• "Like many Jewish people around the world, I observed Shabbat this weekend. I didn’t light candles or recite Hebrew prayers; I didn’t eat challah or matzoh ball soup or brisket. I spent my Shabbat marching for justice for Eric Garner of Staten Island, Michael Brown of Ferguson, and all victims of police brutality."
  • Happy #NationalDogDay! To celebrate, here's a little something from our archives:
  • A Jewish couple was attacked on Monday night in New York City's Upper East Side. According to police, the attackers flew Palestinian flags.
  • "If the only thing viewers knew about the Jews was what they saw on The Simpsons they — and we — would be well served." What's your favorite Simpsons' moment?
  • "One uncle of mine said, 'I came to America after World War II and I hitchhiked.' And Robin said, 'I waited until there was a 747 and a kosher meal.'" Watch Billy Crystal's moving tribute to Robin Williams at last night's #Emmys:
  • "Americans are much more focused on the long term and on the end goal which is ending the violence, and peace. It’s a matter of zooming out rather than debating the day to day.”
  • "I feel great sorrow about the fact that you decided to return the honor and recognition that you so greatly deserve." Rivka Ben-Pazi, who got Dutchman Henk Zanoli recognized as a "Righteous Gentile," has written him an open letter.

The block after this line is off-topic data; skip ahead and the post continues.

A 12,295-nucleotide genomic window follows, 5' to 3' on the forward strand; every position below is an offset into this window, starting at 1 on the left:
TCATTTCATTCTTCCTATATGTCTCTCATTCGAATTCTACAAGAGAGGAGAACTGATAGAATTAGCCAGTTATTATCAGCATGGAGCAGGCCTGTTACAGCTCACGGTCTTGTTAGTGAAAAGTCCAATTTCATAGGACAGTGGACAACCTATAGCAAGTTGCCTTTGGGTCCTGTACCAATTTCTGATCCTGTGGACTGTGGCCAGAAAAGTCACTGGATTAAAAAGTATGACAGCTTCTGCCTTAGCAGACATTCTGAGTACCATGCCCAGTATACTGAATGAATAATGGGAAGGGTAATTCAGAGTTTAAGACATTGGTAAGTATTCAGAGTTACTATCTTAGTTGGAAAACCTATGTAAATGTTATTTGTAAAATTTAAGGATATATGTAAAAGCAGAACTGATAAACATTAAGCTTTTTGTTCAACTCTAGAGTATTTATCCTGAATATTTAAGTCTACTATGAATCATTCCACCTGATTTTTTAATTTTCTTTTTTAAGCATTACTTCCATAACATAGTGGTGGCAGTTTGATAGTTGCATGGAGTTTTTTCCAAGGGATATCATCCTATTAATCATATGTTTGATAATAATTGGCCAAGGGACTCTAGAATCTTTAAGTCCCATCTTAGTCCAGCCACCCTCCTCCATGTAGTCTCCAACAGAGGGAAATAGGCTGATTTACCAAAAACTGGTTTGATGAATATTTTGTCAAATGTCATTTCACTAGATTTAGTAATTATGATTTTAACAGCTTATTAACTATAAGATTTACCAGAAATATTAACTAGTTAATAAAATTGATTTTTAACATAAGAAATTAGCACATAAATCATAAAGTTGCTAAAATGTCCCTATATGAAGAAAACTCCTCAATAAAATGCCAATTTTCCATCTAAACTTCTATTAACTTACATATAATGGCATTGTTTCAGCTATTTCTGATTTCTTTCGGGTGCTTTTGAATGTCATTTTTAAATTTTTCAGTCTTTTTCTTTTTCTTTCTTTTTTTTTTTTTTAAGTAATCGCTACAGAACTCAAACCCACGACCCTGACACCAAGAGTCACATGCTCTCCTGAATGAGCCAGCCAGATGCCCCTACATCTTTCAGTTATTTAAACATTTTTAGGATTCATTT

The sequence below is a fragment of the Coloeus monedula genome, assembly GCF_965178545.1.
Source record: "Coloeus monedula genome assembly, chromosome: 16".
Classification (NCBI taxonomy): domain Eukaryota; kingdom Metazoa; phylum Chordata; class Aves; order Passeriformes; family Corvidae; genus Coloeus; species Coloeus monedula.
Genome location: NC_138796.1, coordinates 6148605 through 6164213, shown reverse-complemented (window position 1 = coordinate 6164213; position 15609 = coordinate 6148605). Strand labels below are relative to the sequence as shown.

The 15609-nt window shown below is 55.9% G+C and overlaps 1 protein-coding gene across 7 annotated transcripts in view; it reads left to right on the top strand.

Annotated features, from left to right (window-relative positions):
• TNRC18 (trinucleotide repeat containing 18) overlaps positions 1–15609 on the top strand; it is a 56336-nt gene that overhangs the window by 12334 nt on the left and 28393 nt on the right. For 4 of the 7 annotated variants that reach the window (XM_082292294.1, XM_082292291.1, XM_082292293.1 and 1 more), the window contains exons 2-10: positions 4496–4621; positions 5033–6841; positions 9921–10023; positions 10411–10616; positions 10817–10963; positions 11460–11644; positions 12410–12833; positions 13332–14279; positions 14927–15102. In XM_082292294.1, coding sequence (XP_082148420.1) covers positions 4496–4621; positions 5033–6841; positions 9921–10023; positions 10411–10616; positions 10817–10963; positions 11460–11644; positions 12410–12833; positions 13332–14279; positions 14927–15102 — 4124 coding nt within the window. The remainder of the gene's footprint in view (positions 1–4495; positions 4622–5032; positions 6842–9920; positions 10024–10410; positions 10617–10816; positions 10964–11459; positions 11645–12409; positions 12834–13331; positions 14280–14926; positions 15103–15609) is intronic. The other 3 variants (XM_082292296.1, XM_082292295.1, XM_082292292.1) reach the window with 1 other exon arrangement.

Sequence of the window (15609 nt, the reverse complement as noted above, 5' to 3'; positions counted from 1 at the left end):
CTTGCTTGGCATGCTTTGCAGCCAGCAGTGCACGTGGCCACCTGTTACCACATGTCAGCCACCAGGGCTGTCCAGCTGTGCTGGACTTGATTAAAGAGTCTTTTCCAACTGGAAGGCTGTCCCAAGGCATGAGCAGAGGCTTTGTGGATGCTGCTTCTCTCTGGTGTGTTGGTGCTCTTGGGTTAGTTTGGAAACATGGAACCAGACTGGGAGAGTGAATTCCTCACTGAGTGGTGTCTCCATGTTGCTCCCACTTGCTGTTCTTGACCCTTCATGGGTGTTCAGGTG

• Is there a right way to criticize Israel?
  • From The Daily Show to Lizzy Caplan, here's your Who's Jew guide to the 2014 #Emmys. Who are you rooting for?
  • “People at archives like Yad Vashem used to consider genealogists old ladies in tennis shoes. But they have been impressed with our work on indexing documents. Now they are lining up to work with us." This year's Jewish Genealogical Societies conference took place in Utah. We got a behind-the-scenes look:
  • What would Maimonides say about Warby Parker's buy-one, give-one charity model?
  • from-cache

Would you like to receive updates about new stories?




















We will not share your e-mail address or other personal information.

Already subscribed? Manage your subscription.